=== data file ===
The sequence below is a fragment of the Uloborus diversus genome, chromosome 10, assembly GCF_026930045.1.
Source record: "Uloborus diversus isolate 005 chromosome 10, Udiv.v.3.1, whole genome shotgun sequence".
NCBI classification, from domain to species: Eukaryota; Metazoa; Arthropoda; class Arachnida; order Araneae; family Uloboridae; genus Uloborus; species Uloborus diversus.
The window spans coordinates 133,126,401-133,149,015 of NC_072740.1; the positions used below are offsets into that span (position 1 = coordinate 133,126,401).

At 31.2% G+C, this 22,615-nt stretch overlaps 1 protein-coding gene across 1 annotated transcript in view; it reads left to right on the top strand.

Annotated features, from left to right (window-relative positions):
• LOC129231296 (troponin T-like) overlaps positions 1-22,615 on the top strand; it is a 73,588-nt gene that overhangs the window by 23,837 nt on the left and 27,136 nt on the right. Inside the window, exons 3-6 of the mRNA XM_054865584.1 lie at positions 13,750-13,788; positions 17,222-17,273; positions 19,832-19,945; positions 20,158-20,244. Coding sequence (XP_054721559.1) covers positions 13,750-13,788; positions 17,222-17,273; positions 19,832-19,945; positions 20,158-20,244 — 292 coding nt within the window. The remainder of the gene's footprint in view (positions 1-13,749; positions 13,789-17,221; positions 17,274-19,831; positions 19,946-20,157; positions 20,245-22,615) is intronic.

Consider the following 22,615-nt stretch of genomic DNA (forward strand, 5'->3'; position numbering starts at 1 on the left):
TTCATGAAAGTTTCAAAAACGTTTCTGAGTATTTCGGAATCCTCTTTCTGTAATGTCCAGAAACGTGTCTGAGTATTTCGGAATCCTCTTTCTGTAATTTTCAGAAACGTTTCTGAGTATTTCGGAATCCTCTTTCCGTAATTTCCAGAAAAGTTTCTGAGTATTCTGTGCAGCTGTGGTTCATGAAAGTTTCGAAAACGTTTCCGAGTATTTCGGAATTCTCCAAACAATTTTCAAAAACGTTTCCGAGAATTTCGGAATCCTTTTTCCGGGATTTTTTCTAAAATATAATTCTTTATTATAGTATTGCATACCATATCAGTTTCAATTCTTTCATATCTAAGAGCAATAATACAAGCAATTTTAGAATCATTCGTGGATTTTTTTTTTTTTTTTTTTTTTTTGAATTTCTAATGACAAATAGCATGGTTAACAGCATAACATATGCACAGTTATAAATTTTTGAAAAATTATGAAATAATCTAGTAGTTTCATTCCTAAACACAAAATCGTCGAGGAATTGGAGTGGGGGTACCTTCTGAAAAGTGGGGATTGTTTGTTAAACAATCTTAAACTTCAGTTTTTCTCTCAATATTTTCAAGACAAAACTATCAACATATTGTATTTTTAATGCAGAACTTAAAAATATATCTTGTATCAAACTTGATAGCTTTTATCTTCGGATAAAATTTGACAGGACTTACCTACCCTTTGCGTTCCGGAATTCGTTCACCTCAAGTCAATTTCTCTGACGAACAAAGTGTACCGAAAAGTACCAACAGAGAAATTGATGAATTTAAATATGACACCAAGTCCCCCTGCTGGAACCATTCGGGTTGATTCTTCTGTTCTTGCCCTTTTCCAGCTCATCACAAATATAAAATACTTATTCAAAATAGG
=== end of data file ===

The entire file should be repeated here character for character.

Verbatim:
The sequence below is a fragment of the Uloborus diversus genome, chromosome 10, assembly GCF_026930045.1.
Source record: "Uloborus diversus isolate 005 chromosome 10, Udiv.v.3.1, whole genome shotgun sequence".
NCBI classification, from domain to species: Eukaryota; Metazoa; Arthropoda; class Arachnida; order Araneae; family Uloboridae; genus Uloborus; species Uloborus diversus.
The window spans coordinates 133,126,401-133,149,015 of NC_072740.1; the positions used below are offsets into that span (position 1 = coordinate 133,126,401).

At 31.2% G+C, this 22,615-nt stretch overlaps 1 protein-coding gene across 1 annotated transcript in view; it reads left to right on the top strand.

Annotated features, from left to right (window-relative positions):
• LOC129231296 (troponin T-like) overlaps positions 1-22,615 on the top strand; it is a 73,588-nt gene that overhangs the window by 23,837 nt on the left and 27,136 nt on the right. Inside the window, exons 3-6 of the mRNA XM_054865584.1 lie at positions 13,750-13,788; positions 17,222-17,273; positions 19,832-19,945; positions 20,158-20,244. Coding sequence (XP_054721559.1) covers positions 13,750-13,788; positions 17,222-17,273; positions 19,832-19,945; positions 20,158-20,244 — 292 coding nt within the window. The remainder of the gene's footprint in view (positions 1-13,749; positions 13,789-17,221; positions 17,274-19,831; positions 19,946-20,157; positions 20,245-22,615) is intronic.

Consider the following 22,615-nt stretch of genomic DNA (forward strand, 5'->3'; position numbering starts at 1 on the left):
TTCATGAAAGTTTCAAAAACGTTTCTGAGTATTTCGGAATCCTCTTTCTGTAATGTCCAGAAACGTGTCTGAGTATTTCGGAATCCTCTTTCTGTAATTTTCAGAAACGTTTCTGAGTATTTCGGAATCCTCTTTCCGTAATTTCCAGAAAAGTTTCTGAGTATTCTGTGCAGCTGTGGTTCATGAAAGTTTCGAAAACGTTTCCGAGTATTTCGGAATTCTCCAAACAATTTTCAAAAACGTTTCCGAGAATTTCGGAATCCTTTTTCCGGGATTTTTTCTAAAATATAATTCTTTATTATAGTATTGCATACCATATCAGTTTCAATTCTTTCATATCTAAGAGCAATAATACAAGCAATTTTAGAATCATTCGTGGATTTTTTTTTTTTTTTTTTTTTTTTGAATTTCTAATGACAAATAGCATGGTTAACAGCATAACATATGCACAGTTATAAATTTTTGAAAAATTATGAAATAATCTAGTAGTTTCATTCCTAAACACAAAATCGTCGAGGAATTGGAGTGGGGGTACCTTCTGAAAAGTGGGGATTGTTTGTTAAACAATCTTAAACTTCAGTTTTTCTCTCAATATTTTCAAGACAAAACTATCAACATATTGTATTTTTAATGCAGAACTTAAAAATATATCTTGTATCAAACTTGATAGCTTTTATCTTCGGATAAAATTTGACAGGACTTACCTACCCTTTGCGTTCCGGAATTCGTTCACCTCAAGTCAATTTCTCTGACGAACAAAGTGTACCGAAAAGTACCAACAGAGAAATTGATGAATTTAAATATGACACCAAGTCCCCCTGCTGGAACCATTCGGGTTGATTCTTCTGTTCTTGCCCTTTTCCAGCTCATCACAAATATAAAATACTTATTCAAAATAGG